NIGEL Farage has defended his calls for race laws to be scrapped, insisting it is “not a white v black thing”.
The Ukip leader also said it was “wholly uncontroversial” to claim that some Muslims want to change British culture and bring in Sharia law.
Downing Street accused the eurosceptic of being “desperate for attention” while Labour said his remarks showed “breathtaking ignorance”.
Mr Farage was forced to defend comments he made in an interview with ex-equalities watchdog chief Trevor Phillips for a Channel 4 documentary, Things We Won’t Say About Race That Are True, due to be broadcast next week.
In it, he said concern over preventing racial discrimination in employment “would probably have been valid” 40 years ago and he would get rid of “much of” existing legislation.
He also described some Muslims in Britain as a “fifth column living within our country, who hate us and want to kill us”.
Asked about the comments on LBC, he said: “We’ve never before had a migrant group come to Britain who have tried to change our culture, and unfortunately there are a small number in the Muslim community who genuinely want to bring Sharia law to Britain. So, I think that’s a wholly uncontroversial comment.
“Second thing I was saying was this: small businesses, there are only five million of them, and they are a massively important part of our economy. They feel very, very pressured by continued legislation and in many cases are actually fearful of taking on staff.
“What I said is this: that if a British employer in small business wants to employ a British person over somebody from Poland they should be able to do that without fear that they contravene discrimination laws. That’s all I have said.”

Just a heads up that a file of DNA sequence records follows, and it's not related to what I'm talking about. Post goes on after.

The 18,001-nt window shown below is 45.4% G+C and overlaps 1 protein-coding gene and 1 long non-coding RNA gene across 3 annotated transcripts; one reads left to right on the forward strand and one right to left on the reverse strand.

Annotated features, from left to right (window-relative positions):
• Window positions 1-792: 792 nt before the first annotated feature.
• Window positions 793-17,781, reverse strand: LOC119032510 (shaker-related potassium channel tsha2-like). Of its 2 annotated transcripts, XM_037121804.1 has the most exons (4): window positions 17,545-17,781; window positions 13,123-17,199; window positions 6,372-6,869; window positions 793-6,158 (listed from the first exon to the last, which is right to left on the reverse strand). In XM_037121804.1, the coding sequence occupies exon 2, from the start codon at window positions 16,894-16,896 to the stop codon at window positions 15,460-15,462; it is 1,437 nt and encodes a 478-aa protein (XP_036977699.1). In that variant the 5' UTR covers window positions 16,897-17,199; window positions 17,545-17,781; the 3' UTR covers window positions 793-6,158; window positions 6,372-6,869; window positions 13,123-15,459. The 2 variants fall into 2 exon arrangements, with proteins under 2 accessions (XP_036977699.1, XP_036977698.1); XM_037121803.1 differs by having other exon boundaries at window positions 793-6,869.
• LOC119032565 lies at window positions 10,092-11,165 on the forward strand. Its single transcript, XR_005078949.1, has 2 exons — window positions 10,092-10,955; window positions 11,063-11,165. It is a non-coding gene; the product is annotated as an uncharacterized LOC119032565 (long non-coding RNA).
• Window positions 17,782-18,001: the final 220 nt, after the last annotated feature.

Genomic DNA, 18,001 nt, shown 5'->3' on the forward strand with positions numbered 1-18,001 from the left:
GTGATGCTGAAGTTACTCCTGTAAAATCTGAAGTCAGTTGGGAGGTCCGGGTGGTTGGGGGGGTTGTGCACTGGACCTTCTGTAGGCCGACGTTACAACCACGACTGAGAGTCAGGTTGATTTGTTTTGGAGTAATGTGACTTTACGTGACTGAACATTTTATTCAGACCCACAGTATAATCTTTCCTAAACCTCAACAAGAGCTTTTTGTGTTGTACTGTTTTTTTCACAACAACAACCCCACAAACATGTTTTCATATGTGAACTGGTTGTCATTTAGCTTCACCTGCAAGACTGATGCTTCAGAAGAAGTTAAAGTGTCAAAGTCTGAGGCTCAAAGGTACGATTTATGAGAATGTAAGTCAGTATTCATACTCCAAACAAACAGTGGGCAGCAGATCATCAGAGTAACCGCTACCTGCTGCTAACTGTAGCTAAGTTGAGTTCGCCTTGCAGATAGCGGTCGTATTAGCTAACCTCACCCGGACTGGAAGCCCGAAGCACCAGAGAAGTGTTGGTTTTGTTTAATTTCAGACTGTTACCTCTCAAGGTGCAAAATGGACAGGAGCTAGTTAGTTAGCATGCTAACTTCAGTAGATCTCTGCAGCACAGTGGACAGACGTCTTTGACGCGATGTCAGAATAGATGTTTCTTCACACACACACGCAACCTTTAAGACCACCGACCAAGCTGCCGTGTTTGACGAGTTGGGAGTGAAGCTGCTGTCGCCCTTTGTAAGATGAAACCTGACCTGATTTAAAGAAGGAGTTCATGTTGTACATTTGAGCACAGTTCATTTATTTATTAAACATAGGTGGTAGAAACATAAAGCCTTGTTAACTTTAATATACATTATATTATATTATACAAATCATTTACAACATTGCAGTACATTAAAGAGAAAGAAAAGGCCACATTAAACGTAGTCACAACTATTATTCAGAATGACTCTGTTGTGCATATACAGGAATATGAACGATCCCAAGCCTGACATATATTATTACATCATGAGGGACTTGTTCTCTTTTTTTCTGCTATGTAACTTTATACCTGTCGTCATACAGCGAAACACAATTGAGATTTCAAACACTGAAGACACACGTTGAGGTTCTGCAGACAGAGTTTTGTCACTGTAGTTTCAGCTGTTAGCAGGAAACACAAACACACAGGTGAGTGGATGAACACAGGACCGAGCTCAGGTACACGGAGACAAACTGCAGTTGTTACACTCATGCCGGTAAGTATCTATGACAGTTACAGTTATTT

Asked about his claims that some Muslims wanted to change Britain, he replied: “I’ll give a personal example of a taxi driver that I caught a taxi home from Hertfordshire with 18 months ago.
“Very bright, well educated, terribly nice fellow, I sat in the front with him. He told me, ‘your society in Britain is rotten and it needs changing, we are going to take over and introduce Sharia law’.”
He added: “You have got to look at the British-born people, British-born passport holders, who have been going out to fight for Isis.”
“This is not a white v black thing at all. I have made no comment at all on that.”
In the documentary he said: “I think the situation that we now have, where an employer is not allowed to choose between a British-born person and somebody from Poland, is a ludicrous state of affairs. I think that we have taken our relationship with Europe to a level that, frankly, has gone against common sense, and certainly against self-interest.
“I would argue that the law does need changing, and that if an employer wishes to choose, or you can use the word ‘discriminate’ if you want to, but wishes to choose to employ a British-born person, they should be allowed to do so.
“I think you should be able to choose on the basis of nationality, yes. I do.”
He added: “I think perhaps one of the reasons the polls show an increasing level of concern is because people do see a fifth column living within our country, who hate us and want to kill us. So don’t be surprised if there isn’t a slight increase in people’s worries and concerns.